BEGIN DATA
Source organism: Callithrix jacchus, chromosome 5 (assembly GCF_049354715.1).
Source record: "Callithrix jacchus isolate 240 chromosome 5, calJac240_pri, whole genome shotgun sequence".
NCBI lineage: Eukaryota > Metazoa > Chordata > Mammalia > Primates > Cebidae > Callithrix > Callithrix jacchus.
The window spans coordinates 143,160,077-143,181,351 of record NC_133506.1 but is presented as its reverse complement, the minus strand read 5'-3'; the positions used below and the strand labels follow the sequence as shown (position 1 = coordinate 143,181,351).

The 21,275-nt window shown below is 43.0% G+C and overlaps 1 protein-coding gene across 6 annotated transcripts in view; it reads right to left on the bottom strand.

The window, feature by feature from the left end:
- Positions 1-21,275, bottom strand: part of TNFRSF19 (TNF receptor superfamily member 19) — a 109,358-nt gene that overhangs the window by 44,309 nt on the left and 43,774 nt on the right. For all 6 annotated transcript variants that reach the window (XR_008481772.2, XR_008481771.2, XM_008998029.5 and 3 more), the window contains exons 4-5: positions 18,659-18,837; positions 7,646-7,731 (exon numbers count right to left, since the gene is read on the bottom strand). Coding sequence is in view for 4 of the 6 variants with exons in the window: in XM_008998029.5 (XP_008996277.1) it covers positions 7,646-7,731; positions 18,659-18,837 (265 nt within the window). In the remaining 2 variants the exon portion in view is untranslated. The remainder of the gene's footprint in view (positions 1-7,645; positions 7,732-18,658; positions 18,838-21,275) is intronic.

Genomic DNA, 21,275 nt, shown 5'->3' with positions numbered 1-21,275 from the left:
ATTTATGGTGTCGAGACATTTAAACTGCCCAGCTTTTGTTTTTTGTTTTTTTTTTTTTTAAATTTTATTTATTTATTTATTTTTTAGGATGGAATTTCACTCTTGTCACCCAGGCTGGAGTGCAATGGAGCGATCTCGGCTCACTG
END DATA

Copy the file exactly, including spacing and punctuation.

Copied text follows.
Source organism: Callithrix jacchus, chromosome 5 (assembly GCF_049354715.1).
Source record: "Callithrix jacchus isolate 240 chromosome 5, calJac240_pri, whole genome shotgun sequence".
NCBI lineage: Eukaryota > Metazoa > Chordata > Mammalia > Primates > Cebidae > Callithrix > Callithrix jacchus.
The window spans coordinates 143,160,077-143,181,351 of record NC_133506.1 but is presented as its reverse complement, the minus strand read 5'-3'; the positions used below and the strand labels follow the sequence as shown (position 1 = coordinate 143,181,351).

The 21,275-nt window shown below is 43.0% G+C and overlaps 1 protein-coding gene across 6 annotated transcripts in view; it reads right to left on the bottom strand.

The window, feature by feature from the left end:
- Positions 1-21,275, bottom strand: part of TNFRSF19 (TNF receptor superfamily member 19) — a 109,358-nt gene that overhangs the window by 44,309 nt on the left and 43,774 nt on the right. For all 6 annotated transcript variants that reach the window (XR_008481772.2, XR_008481771.2, XM_008998029.5 and 3 more), the window contains exons 4-5: positions 18,659-18,837; positions 7,646-7,731 (exon numbers count right to left, since the gene is read on the bottom strand). Coding sequence is in view for 4 of the 6 variants with exons in the window: in XM_008998029.5 (XP_008996277.1) it covers positions 7,646-7,731; positions 18,659-18,837 (265 nt within the window). In the remaining 2 variants the exon portion in view is untranslated. The remainder of the gene's footprint in view (positions 1-7,645; positions 7,732-18,658; positions 18,838-21,275) is intronic.

Genomic DNA, 21,275 nt, shown 5'->3' with positions numbered 1-21,275 from the left:
ATTTATGGTGTCGAGACATTTAAACTGCCCAGCTTTTGTTTTTTGTTTTTTTTTTTTTTAAATTTTATTTATTTATTTATTTTTTAGGATGGAATTTCACTCTTGTCACCCAGGCTGGAGTGCAATGGAGCGATCTCGGCTCACTG